Does this Creta-rival have what it takes to grab a sizeable share of the midsize SUV pie? We find out.
One of the key talking points of this new MQB A0 IN architecture is that it is a whopping 30 percent more rigid compared to PQ25 platform that underpins the Polo, Vento and Rapid. The Kushaq’s chassis prowess is revealed at the first corner where the body control feels tight, the car feels nimble, and it wraps itself around the driver like a much smaller car. Yes, it sits 188mm above the ground (unladen), and it is quite tall too, so body roll is inevitable, compared to a sedan like the Rapid, but it is still well contained. And with wheels stretched to the farthest corners of the car, the Kushaq offers excellent grip around corners, and infuses ample confidence from behind the wheel. Speaking of which, the steering is light and fluid, and while its lightness will appeal to a majority of buyers, driving enthusiasts will be left wanting for a bit more heft, especially at highway speeds.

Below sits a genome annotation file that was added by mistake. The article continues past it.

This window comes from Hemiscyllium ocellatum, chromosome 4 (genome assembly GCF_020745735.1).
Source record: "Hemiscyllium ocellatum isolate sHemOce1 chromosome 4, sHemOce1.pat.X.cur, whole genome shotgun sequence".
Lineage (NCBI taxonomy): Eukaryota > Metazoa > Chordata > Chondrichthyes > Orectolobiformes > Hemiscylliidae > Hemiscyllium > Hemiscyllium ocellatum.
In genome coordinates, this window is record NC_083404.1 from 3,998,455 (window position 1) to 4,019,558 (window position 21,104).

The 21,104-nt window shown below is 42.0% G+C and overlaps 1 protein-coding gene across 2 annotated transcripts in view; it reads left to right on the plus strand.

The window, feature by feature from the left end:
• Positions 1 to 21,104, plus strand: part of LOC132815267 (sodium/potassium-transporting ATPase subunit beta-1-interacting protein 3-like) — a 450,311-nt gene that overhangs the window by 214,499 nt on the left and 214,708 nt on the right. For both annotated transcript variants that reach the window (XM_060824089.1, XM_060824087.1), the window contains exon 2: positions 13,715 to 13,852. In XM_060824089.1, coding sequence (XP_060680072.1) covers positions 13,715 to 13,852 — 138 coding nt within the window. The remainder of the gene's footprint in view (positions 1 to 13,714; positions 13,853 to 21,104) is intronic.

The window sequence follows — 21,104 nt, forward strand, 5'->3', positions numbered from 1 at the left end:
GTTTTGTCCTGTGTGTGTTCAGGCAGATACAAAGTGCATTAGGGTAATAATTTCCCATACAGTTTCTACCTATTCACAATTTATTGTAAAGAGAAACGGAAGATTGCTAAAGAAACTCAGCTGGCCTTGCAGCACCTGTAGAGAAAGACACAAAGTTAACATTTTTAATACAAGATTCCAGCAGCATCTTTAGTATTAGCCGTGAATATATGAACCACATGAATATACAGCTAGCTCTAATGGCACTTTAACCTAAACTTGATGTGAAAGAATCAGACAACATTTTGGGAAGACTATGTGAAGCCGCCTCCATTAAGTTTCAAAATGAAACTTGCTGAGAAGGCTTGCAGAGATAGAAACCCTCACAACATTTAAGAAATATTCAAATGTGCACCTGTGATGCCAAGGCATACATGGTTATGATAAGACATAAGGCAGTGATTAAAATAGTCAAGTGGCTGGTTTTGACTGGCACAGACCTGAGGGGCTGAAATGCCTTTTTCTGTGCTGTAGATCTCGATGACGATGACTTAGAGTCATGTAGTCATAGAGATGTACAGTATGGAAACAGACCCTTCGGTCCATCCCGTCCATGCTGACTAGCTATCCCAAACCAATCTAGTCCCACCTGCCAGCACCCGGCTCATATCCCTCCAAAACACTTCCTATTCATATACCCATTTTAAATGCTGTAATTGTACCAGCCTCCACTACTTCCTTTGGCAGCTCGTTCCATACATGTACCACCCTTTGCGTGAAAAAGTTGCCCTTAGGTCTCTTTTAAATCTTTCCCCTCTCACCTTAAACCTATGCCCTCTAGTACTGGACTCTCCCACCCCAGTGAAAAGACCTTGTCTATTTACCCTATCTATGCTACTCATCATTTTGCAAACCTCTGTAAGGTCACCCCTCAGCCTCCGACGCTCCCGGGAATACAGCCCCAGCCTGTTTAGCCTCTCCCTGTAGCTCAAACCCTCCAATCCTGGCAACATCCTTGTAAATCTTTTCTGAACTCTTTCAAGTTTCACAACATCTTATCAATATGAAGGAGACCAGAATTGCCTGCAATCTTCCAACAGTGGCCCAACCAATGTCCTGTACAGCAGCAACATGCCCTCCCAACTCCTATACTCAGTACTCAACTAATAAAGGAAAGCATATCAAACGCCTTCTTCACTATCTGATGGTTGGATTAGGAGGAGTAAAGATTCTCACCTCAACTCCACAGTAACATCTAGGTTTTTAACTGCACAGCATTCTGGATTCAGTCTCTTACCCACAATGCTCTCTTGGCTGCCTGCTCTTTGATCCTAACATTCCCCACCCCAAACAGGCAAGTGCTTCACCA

What’s also impressive is the Kushaq’s rock-solid stability while cruising at highway speeds, where it rides flat and composed at all times. Typical to European cars, the Kushaq is a bit stiff-kneed and the suspension tends to thud over sharp bumps. Due to the stiff suspension setup, its low-speed ride is a bit busy, and neither does it flatten road imperfections as competently as a Renault Duster or absorb road shocks as nicely as the Hyundai Creta.
Braking performance is an area where the Kushaq impresses. Despite missing rear disc brakes, in a panic braking scenario, it comes to a halt from 80kph in just 25.35m, a distance shorter than the rear disc brake-equipped Kia Seltos.